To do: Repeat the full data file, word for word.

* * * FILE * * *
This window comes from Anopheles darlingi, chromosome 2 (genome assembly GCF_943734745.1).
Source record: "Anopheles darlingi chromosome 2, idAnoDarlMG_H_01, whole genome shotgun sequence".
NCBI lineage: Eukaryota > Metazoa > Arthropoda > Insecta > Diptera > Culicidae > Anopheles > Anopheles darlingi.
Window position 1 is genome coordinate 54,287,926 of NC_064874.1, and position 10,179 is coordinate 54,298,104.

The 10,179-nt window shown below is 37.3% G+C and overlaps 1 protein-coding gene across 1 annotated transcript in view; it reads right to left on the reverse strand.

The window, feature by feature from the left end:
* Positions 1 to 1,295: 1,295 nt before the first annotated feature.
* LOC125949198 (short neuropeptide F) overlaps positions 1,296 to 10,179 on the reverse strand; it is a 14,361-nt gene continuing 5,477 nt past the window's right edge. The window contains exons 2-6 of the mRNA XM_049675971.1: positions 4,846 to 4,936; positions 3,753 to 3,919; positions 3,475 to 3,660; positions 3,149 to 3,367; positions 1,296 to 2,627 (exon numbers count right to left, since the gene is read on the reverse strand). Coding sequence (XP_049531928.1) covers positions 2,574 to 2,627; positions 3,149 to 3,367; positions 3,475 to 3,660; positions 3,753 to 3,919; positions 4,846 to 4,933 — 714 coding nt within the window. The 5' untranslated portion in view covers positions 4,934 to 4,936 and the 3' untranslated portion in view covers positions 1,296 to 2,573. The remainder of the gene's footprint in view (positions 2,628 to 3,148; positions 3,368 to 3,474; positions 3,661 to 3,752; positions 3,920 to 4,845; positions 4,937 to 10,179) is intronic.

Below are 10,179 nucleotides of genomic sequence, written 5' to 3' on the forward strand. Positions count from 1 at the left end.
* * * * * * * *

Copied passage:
This window comes from Anopheles darlingi, chromosome 2 (genome assembly GCF_943734745.1).
Source record: "Anopheles darlingi chromosome 2, idAnoDarlMG_H_01, whole genome shotgun sequence".
NCBI lineage: Eukaryota > Metazoa > Arthropoda > Insecta > Diptera > Culicidae > Anopheles > Anopheles darlingi.
Window position 1 is genome coordinate 54,287,926 of NC_064874.1, and position 10,179 is coordinate 54,298,104.

The 10,179-nt window shown below is 37.3% G+C and overlaps 1 protein-coding gene across 1 annotated transcript in view; it reads right to left on the reverse strand.

The window, feature by feature from the left end:
* Positions 1 to 1,295: 1,295 nt before the first annotated feature.
* LOC125949198 (short neuropeptide F) overlaps positions 1,296 to 10,179 on the reverse strand; it is a 14,361-nt gene continuing 5,477 nt past the window's right edge. The window contains exons 2-6 of the mRNA XM_049675971.1: positions 4,846 to 4,936; positions 3,753 to 3,919; positions 3,475 to 3,660; positions 3,149 to 3,367; positions 1,296 to 2,627 (exon numbers count right to left, since the gene is read on the reverse strand). Coding sequence (XP_049531928.1) covers positions 2,574 to 2,627; positions 3,149 to 3,367; positions 3,475 to 3,660; positions 3,753 to 3,919; positions 4,846 to 4,933 — 714 coding nt within the window. The 5' untranslated portion in view covers positions 4,934 to 4,936 and the 3' untranslated portion in view covers positions 1,296 to 2,573. The remainder of the gene's footprint in view (positions 2,628 to 3,148; positions 3,368 to 3,474; positions 3,661 to 3,752; positions 3,920 to 4,845; positions 4,937 to 10,179) is intronic.

Below are 10,179 nucleotides of genomic sequence, written 5' to 3' on the forward strand. Positions count from 1 at the left end.